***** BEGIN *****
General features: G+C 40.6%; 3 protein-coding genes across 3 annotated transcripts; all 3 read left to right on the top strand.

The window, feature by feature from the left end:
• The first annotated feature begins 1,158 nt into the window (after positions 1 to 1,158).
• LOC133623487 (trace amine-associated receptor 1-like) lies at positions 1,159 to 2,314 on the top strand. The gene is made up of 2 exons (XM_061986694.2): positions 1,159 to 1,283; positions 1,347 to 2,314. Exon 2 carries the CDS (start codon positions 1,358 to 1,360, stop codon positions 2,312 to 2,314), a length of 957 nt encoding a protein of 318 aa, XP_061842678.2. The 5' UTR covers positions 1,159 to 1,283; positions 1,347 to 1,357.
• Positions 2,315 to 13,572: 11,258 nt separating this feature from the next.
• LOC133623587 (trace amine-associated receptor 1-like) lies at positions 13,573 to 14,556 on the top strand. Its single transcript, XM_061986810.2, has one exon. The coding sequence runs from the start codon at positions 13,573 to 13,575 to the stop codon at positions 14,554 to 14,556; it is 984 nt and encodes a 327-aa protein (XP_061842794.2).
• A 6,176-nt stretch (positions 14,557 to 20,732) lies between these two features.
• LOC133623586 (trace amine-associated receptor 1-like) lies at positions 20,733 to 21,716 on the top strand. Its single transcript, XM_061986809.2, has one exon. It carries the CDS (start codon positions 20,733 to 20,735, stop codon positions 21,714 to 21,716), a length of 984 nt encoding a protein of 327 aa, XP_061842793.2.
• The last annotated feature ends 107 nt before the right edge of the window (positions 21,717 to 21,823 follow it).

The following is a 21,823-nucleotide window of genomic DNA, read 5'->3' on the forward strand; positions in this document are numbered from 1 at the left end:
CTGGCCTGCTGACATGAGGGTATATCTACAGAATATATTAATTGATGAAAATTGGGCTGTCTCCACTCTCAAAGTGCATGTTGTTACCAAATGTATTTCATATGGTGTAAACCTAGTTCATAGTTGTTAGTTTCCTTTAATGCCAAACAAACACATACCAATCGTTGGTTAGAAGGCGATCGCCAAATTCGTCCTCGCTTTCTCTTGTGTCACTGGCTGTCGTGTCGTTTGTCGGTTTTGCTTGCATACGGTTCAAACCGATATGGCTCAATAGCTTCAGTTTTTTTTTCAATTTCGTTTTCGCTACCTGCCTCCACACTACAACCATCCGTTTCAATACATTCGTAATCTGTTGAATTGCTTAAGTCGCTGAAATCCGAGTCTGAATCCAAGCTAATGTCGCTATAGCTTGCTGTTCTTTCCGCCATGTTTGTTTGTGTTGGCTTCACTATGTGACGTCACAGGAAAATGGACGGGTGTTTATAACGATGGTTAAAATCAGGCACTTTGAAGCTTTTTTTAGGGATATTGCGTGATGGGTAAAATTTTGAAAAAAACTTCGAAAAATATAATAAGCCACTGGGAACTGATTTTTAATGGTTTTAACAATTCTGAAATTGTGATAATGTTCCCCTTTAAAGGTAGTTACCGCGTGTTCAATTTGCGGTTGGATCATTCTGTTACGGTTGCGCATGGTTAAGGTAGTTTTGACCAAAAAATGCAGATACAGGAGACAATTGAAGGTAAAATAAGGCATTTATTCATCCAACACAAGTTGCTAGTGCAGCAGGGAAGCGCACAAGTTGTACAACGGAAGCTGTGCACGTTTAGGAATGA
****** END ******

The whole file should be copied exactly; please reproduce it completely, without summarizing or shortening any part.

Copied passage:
General features: G+C 40.6%; 3 protein-coding genes across 3 annotated transcripts; all 3 read left to right on the top strand.

The window, feature by feature from the left end:
• The first annotated feature begins 1,158 nt into the window (after positions 1 to 1,158).
• LOC133623487 (trace amine-associated receptor 1-like) lies at positions 1,159 to 2,314 on the top strand. The gene is made up of 2 exons (XM_061986694.2): positions 1,159 to 1,283; positions 1,347 to 2,314. Exon 2 carries the CDS (start codon positions 1,358 to 1,360, stop codon positions 2,312 to 2,314), a length of 957 nt encoding a protein of 318 aa, XP_061842678.2. The 5' UTR covers positions 1,159 to 1,283; positions 1,347 to 1,357.
• Positions 2,315 to 13,572: 11,258 nt separating this feature from the next.
• LOC133623587 (trace amine-associated receptor 1-like) lies at positions 13,573 to 14,556 on the top strand. Its single transcript, XM_061986810.2, has one exon. The coding sequence runs from the start codon at positions 13,573 to 13,575 to the stop codon at positions 14,554 to 14,556; it is 984 nt and encodes a 327-aa protein (XP_061842794.2).
• A 6,176-nt stretch (positions 14,557 to 20,732) lies between these two features.
• LOC133623586 (trace amine-associated receptor 1-like) lies at positions 20,733 to 21,716 on the top strand. Its single transcript, XM_061986809.2, has one exon. It carries the CDS (start codon positions 20,733 to 20,735, stop codon positions 21,714 to 21,716), a length of 984 nt encoding a protein of 327 aa, XP_061842793.2.
• The last annotated feature ends 107 nt before the right edge of the window (positions 21,717 to 21,823 follow it).

The following is a 21,823-nucleotide window of genomic DNA, read 5'->3' on the forward strand; positions in this document are numbered from 1 at the left end:
CTGGCCTGCTGACATGAGGGTATATCTACAGAATATATTAATTGATGAAAATTGGGCTGTCTCCACTCTCAAAGTGCATGTTGTTACCAAATGTATTTCATATGGTGTAAACCTAGTTCATAGTTGTTAGTTTCCTTTAATGCCAAACAAACACATACCAATCGTTGGTTAGAAGGCGATCGCCAAATTCGTCCTCGCTTTCTCTTGTGTCACTGGCTGTCGTGTCGTTTGTCGGTTTTGCTTGCATACGGTTCAAACCGATATGGCTCAATAGCTTCAGTTTTTTTTTCAATTTCGTTTTCGCTACCTGCCTCCACACTACAACCATCCGTTTCAATACATTCGTAATCTGTTGAATTGCTTAAGTCGCTGAAATCCGAGTCTGAATCCAAGCTAATGTCGCTATAGCTTGCTGTTCTTTCCGCCATGTTTGTTTGTGTTGGCTTCACTATGTGACGTCACAGGAAAATGGACGGGTGTTTATAACGATGGTTAAAATCAGGCACTTTGAAGCTTTTTTTAGGGATATTGCGTGATGGGTAAAATTTTGAAAAAAACTTCGAAAAATATAATAAGCCACTGGGAACTGATTTTTAATGGTTTTAACAATTCTGAAATTGTGATAATGTTCCCCTTTAAAGGTAGTTACCGCGTGTTCAATTTGCGGTTGGATCATTCTGTTACGGTTGCGCATGGTTAAGGTAGTTTTGACCAAAAAATGCAGATACAGGAGACAATTGAAGGTAAAATAAGGCATTTATTCATCCAACACAAGTTGCTAGTGCAGCAGGGAAGCGCACAAGTTGTACAACGGAAGCTGTGCACGTTTAGGAATGA